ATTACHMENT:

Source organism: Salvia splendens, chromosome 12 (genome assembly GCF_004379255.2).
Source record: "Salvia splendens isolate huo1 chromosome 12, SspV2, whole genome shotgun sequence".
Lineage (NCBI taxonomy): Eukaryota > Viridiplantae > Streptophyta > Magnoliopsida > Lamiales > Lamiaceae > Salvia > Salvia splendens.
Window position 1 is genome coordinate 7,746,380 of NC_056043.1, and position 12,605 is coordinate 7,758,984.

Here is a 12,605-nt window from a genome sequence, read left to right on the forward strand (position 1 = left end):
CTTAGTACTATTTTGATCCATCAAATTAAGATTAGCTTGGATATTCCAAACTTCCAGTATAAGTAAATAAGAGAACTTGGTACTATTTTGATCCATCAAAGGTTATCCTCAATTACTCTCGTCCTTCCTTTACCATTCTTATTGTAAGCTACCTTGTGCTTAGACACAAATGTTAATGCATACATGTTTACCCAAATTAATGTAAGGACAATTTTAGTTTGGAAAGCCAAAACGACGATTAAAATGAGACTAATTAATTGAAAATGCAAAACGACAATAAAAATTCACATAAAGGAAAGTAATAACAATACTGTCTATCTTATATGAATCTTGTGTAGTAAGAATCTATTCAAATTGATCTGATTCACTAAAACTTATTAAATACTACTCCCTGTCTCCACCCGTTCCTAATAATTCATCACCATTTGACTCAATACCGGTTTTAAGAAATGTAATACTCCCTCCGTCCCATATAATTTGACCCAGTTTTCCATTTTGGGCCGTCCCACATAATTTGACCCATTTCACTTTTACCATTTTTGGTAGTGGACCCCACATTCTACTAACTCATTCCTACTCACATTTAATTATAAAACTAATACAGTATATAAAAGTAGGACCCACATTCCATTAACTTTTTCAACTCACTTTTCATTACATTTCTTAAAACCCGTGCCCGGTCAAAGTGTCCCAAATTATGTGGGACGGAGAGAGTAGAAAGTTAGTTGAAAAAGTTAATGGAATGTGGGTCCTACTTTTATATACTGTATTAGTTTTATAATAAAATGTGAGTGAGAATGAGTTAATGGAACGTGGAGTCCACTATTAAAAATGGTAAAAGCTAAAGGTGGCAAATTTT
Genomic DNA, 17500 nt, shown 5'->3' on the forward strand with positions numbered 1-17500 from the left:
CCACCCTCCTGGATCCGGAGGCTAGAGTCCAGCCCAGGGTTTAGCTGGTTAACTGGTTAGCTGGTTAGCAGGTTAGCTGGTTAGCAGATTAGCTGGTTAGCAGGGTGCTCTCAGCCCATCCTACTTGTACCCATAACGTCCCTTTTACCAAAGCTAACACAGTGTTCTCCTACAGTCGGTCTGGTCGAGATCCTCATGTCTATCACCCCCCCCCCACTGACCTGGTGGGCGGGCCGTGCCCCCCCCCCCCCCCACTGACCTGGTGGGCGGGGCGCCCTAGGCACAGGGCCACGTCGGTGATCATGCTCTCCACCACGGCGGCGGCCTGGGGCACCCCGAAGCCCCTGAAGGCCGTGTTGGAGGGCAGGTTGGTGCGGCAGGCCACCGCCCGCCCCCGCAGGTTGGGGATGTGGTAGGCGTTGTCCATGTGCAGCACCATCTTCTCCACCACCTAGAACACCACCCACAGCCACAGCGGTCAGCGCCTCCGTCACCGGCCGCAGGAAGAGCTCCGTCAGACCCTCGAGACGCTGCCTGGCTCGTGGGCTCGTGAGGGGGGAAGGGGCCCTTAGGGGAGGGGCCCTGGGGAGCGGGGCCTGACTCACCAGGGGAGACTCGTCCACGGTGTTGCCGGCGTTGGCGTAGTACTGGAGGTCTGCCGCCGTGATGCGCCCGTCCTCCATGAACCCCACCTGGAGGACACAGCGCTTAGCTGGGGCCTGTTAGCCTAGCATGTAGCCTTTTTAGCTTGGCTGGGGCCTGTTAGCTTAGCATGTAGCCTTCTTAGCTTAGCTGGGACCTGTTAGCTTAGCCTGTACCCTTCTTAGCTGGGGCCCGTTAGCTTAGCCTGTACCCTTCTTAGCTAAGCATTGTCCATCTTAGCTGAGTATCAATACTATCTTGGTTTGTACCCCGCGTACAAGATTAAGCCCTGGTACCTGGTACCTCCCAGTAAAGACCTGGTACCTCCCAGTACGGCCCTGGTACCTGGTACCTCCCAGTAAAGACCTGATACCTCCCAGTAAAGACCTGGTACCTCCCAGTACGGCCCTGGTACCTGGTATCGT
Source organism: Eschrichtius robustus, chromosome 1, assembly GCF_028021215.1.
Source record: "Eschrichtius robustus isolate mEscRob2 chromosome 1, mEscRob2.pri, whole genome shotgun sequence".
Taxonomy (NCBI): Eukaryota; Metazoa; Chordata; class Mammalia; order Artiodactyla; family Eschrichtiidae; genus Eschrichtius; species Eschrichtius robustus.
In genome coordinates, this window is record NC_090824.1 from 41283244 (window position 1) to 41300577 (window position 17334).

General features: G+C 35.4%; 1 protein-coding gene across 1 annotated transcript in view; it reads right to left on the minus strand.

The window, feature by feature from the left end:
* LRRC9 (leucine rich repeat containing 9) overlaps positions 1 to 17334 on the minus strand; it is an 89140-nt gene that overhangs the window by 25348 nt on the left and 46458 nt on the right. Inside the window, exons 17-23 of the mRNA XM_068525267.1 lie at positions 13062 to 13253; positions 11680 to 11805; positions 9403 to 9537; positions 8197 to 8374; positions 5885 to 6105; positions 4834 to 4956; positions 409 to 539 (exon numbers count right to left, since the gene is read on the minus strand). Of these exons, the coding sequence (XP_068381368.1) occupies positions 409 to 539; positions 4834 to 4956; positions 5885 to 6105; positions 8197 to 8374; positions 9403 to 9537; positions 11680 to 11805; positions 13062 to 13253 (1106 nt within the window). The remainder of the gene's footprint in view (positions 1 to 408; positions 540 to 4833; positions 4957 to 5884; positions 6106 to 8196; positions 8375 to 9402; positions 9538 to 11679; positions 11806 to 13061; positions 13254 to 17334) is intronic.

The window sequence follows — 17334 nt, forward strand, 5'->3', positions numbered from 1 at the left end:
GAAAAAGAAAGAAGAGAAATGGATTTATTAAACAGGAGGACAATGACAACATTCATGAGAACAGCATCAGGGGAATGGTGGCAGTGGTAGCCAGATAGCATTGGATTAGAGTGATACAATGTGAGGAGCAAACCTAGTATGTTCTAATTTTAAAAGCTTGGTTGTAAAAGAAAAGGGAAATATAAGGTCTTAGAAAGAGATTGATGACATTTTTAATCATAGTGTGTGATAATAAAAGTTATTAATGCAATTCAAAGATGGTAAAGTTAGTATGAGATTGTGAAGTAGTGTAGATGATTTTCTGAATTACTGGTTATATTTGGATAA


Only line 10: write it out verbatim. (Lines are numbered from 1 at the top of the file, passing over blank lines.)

Source record: "Eschrichtius robustus isolate mEscRob2 chromosome 1, mEscRob2.pri, whole genome shotgun sequence".